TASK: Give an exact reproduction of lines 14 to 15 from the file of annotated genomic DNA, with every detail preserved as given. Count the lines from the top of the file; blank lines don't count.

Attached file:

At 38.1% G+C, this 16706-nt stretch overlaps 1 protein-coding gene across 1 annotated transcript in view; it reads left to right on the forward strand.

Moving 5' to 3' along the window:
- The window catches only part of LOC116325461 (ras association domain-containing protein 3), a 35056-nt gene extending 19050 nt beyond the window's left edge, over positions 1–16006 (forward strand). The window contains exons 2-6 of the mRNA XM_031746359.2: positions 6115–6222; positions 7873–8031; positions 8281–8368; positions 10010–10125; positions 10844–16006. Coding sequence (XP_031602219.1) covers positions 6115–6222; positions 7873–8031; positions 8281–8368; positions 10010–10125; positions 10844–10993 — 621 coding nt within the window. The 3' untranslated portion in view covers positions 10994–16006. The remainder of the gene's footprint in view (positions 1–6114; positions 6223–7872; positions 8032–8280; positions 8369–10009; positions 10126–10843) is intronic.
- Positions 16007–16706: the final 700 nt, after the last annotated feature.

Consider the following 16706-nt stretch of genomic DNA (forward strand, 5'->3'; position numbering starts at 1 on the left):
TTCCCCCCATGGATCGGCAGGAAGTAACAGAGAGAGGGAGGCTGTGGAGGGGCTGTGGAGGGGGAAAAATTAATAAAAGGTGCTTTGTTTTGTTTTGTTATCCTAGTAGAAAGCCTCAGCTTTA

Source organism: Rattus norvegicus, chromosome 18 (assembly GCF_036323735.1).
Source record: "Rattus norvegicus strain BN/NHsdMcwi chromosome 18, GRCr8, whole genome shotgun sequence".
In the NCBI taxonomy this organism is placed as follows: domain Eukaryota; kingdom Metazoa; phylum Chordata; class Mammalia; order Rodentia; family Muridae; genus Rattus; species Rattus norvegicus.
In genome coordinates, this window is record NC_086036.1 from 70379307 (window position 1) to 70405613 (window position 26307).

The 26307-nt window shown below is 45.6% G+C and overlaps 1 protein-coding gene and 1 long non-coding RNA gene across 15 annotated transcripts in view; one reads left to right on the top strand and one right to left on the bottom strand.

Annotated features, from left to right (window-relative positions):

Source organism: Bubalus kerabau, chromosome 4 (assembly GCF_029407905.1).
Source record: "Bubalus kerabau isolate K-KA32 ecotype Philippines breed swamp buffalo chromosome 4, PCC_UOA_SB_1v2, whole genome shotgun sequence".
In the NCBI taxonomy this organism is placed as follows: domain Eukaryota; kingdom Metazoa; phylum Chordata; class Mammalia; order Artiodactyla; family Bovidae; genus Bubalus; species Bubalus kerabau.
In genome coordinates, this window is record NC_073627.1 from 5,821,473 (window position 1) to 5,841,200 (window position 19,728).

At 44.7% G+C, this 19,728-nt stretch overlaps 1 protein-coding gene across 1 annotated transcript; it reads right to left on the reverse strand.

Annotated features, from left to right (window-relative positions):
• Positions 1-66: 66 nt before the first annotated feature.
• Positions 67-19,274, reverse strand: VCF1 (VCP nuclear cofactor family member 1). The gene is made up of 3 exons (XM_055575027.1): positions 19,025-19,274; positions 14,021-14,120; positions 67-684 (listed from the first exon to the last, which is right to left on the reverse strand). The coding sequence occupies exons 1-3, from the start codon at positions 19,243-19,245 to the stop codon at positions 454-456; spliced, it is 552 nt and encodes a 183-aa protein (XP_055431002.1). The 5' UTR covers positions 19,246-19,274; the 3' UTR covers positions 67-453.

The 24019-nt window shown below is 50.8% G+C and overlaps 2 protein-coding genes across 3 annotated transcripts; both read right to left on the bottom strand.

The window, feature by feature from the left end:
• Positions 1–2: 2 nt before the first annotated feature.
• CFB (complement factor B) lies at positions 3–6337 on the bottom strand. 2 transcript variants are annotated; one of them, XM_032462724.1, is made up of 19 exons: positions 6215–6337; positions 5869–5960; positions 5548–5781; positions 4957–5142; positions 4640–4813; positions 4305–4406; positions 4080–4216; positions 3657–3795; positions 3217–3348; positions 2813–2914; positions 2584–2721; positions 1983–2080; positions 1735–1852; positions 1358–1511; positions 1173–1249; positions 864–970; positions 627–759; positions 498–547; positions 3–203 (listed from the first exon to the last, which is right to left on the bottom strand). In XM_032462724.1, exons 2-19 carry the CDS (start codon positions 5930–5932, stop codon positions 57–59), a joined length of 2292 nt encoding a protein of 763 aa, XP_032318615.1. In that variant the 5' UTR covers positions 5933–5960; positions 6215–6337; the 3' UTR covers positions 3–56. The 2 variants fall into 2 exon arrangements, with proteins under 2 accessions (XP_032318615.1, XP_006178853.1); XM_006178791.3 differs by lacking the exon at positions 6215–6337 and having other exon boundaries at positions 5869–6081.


Source record: "Bubalus kerabau isolate K-KA32 ecotype Philippines breed swamp buffalo chromosome 4, PCC_UOA_SB_1v2, whole genome shotgun sequence".
In the NCBI taxonomy this organism is placed as follows: domain Eukaryota; kingdom Metazoa; phylum Chordata; class Mammalia; order Artiodactyla; family Bovidae; genus Bubalus; species Bubalus kerabau.